I’ve learned that DevOps can do certain things 100 times faster than me because they spend their whole careers working on those areas of the industry that I never set foot in. It’s not worth the time that you’d spend trying to figure it out yourself. Swallow your pride or build up the courage or whatever you need to do to be able to reach out to the people in your organization that know the things you don’t. Double down on what you’re good at. And, hey, I’m not saying don’t learn new things I’m just saying weigh the costs of value vs time and resources and how much you actually want to learn a new skill. If you really do want to learn some DevOps, IT, development type skills, reach out to someone in those areas who likes helping out and ask for their guidance. I highly encourage you not to run around in the weeds of Google search when there are experts in your organization who can show you what to do or at least tell you what to Google. You will find that they will be more than happy to help as long as you are kind and don’t take advantage of their niceness. By the way, buying the IT guys a pack of Mountain Dew goes a long way.

 Anyway, back to more thoughts that were inspired by this meetup.

If you aren’t already, consider using your own database for storing data to compare against. If for example you need to have a set of control data that you are comparing against data produced by your tests. In summation, store info in databases if you can because a database is easy to manage and back up. Try and see if configurations for the product your are testing can also be stored like this. This way if the devs decide it’s a good idea to clear the test server you don’t have to reconfigure your test environments. Repeating steps for no reason is a waste of time.

That being said, get help from developers and DevOps to find ways to skip unnecessary steps in UI tests. If, for example, you have tests that use many of the same steps to set up a test case, but it doesn’t matter how they are created, substitute the UI part of those tests with straight up database injection or API calls for the data you need in the UI scenario you are testing. If you are testing, for example, that you can use a functionality that requires a new user or a new record and you already have a test that validates the UI process for creating a new record. Use database injection to create the record for you in the other tests so that you don’t have to waste time going through the UI steps of the functionality you’ve already tested. After all, you want to test that you can do something with that new record, not that you can create the new record in the UI. You already have UI tests that test that part.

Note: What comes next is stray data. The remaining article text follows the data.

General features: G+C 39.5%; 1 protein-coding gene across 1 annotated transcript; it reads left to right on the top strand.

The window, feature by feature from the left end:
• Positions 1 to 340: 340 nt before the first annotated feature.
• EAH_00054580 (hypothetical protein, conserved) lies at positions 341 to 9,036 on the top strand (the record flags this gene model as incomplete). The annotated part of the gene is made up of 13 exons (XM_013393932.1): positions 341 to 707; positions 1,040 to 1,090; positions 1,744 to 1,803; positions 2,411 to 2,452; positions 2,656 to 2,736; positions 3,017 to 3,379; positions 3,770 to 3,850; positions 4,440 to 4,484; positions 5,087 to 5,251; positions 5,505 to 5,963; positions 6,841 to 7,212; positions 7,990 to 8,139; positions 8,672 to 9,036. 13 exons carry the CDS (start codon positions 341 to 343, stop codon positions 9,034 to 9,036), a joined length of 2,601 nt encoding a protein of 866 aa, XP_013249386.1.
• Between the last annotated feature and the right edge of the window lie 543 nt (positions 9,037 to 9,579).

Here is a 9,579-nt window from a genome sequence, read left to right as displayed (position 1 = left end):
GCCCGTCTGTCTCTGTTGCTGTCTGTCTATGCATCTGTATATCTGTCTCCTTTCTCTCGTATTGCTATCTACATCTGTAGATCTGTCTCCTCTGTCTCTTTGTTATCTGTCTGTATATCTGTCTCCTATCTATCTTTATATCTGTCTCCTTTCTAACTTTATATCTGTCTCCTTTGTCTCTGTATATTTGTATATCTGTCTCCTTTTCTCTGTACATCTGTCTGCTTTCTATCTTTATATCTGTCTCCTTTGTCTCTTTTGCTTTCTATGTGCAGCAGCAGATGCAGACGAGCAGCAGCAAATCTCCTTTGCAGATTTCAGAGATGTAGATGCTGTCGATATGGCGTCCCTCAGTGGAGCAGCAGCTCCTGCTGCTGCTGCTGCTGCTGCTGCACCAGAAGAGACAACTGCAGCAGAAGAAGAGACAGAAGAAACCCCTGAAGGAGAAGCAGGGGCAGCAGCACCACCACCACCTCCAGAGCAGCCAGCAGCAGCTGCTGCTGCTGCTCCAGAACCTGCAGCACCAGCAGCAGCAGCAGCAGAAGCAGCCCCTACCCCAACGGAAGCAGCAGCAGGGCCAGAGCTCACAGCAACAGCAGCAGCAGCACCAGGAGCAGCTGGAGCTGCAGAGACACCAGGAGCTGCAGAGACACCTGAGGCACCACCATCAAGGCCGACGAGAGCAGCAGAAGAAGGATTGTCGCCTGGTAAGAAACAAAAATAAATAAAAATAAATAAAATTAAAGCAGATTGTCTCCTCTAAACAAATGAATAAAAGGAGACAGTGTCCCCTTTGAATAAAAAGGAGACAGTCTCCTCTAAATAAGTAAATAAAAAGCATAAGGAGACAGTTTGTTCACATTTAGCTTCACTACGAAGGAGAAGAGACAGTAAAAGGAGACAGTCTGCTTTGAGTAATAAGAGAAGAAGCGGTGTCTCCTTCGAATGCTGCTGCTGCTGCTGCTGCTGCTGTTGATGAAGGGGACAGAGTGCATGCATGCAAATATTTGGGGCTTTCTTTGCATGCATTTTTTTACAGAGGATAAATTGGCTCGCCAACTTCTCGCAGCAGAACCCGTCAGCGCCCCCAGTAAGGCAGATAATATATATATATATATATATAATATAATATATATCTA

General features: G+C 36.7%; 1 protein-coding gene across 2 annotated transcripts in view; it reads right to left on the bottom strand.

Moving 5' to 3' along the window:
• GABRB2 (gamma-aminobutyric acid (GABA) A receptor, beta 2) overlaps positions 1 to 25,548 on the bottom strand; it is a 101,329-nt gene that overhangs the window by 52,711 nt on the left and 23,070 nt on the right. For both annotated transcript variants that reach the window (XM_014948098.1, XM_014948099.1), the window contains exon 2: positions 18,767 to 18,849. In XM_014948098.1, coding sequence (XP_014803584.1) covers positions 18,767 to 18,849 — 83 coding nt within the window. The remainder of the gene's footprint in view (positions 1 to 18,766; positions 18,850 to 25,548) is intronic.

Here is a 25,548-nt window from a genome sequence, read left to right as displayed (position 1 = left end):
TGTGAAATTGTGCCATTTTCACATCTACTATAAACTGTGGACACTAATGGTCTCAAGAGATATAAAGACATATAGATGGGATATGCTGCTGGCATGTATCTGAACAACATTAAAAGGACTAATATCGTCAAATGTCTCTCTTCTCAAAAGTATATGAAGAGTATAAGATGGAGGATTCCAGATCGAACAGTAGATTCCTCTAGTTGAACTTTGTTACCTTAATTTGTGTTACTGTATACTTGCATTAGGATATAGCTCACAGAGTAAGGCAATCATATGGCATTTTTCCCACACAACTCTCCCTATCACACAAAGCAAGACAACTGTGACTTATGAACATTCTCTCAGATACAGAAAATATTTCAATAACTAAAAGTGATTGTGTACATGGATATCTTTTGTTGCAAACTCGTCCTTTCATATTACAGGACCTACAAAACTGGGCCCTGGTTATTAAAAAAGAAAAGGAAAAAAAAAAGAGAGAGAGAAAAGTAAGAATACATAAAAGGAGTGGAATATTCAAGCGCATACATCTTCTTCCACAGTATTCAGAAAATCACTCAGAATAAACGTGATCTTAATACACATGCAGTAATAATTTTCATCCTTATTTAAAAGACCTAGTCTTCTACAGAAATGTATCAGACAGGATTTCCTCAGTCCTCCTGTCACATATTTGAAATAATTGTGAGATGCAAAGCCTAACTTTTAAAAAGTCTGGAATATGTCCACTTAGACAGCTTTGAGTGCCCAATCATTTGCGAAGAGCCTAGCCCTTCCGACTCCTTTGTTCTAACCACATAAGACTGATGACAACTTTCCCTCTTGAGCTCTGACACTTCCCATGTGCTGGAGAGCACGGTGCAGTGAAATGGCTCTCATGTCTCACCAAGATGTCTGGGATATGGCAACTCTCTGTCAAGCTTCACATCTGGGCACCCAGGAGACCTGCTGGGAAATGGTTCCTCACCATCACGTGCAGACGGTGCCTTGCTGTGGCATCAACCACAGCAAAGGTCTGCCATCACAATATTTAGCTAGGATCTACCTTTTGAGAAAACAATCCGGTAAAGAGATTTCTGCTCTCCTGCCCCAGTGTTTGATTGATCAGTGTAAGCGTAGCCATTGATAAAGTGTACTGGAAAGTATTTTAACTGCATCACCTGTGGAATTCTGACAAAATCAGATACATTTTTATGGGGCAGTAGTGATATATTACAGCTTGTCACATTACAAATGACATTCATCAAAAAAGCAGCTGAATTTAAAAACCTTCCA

Try to setup a way to be able to create environments, data, and scenarios quickly. They gave examples of using Docker. Which stores snapshots of environments in what is called a Docker container. They demonstrated setting triggers in GitLab that would create a Docker container and attach it to every transaction with the repository made by the development teams. This allows QA to be able to pull down a container and perform full test suites on a consistent environment that wasn’t constantly having new code merged in as they were testing. If something broke, QA could tie the breakage to a specific transaction on the repository. The DevOps duo also demonstrated the superb security of the current version of Docker, for all you haters out there.